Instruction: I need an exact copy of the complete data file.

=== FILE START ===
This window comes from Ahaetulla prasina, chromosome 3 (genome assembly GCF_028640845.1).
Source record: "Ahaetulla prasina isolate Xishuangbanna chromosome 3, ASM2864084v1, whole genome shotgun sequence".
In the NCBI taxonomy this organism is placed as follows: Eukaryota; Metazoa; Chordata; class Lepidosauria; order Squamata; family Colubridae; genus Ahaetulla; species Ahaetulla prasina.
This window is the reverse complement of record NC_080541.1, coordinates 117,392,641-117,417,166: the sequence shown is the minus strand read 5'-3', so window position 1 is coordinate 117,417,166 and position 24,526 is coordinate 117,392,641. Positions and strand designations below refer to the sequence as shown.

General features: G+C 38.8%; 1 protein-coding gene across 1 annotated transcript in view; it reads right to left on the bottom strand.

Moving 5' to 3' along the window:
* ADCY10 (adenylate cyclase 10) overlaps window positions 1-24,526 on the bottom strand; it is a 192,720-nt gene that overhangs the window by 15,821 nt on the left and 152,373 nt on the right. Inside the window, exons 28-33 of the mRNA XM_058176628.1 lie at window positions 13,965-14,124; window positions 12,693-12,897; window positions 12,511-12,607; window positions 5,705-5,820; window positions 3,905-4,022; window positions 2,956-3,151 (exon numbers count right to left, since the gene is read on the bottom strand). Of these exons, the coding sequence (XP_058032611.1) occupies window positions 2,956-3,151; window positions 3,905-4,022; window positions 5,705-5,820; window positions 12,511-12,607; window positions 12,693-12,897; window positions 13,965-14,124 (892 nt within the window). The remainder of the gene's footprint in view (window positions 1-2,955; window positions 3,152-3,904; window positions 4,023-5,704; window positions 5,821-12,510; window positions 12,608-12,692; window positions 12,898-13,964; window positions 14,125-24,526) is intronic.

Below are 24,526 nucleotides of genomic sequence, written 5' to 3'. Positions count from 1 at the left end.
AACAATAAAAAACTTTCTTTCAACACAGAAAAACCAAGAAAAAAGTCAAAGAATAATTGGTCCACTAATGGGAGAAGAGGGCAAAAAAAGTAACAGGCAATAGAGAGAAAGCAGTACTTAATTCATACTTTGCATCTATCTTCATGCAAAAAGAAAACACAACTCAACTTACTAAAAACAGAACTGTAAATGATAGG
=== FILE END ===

This window comes from Ahaetulla prasina, chromosome 3 (genome assembly GCF_028640845.1).
Source record: "Ahaetulla prasina isolate Xishuangbanna chromosome 3, ASM2864084v1, whole genome shotgun sequence".
In the NCBI taxonomy this organism is placed as follows: Eukaryota; Metazoa; Chordata; class Lepidosauria; order Squamata; family Colubridae; genus Ahaetulla; species Ahaetulla prasina.
This window is the reverse complement of record NC_080541.1, coordinates 117,392,641-117,417,166: the sequence shown is the minus strand read 5'-3', so window position 1 is coordinate 117,417,166 and position 24,526 is coordinate 117,392,641. Positions and strand designations below refer to the sequence as shown.

General features: G+C 38.8%; 1 protein-coding gene across 1 annotated transcript in view; it reads right to left on the bottom strand.

Moving 5' to 3' along the window:
* ADCY10 (adenylate cyclase 10) overlaps window positions 1-24,526 on the bottom strand; it is a 192,720-nt gene that overhangs the window by 15,821 nt on the left and 152,373 nt on the right. Inside the window, exons 28-33 of the mRNA XM_058176628.1 lie at window positions 13,965-14,124; window positions 12,693-12,897; window positions 12,511-12,607; window positions 5,705-5,820; window positions 3,905-4,022; window positions 2,956-3,151 (exon numbers count right to left, since the gene is read on the bottom strand). Of these exons, the coding sequence (XP_058032611.1) occupies window positions 2,956-3,151; window positions 3,905-4,022; window positions 5,705-5,820; window positions 12,511-12,607; window positions 12,693-12,897; window positions 13,965-14,124 (892 nt within the window). The remainder of the gene's footprint in view (window positions 1-2,955; window positions 3,152-3,904; window positions 4,023-5,704; window positions 5,821-12,510; window positions 12,608-12,692; window positions 12,898-13,964; window positions 14,125-24,526) is intronic.

Below are 24,526 nucleotides of genomic sequence, written 5' to 3'. Positions count from 1 at the left end.
AACAATAAAAAACTTTCTTTCAACACAGAAAAACCAAGAAAAAAGTCAAAGAATAATTGGTCCACTAATGGGAGAAGAGGGCAAAAAAAGTAACAGGCAATAGAGAGAAAGCAGTACTTAATTCATACTTTGCATCTATCTTCATGCAAAAAGAAAACACAACTCAACTTACTAAAAACAGAACTGTAAATGATAGG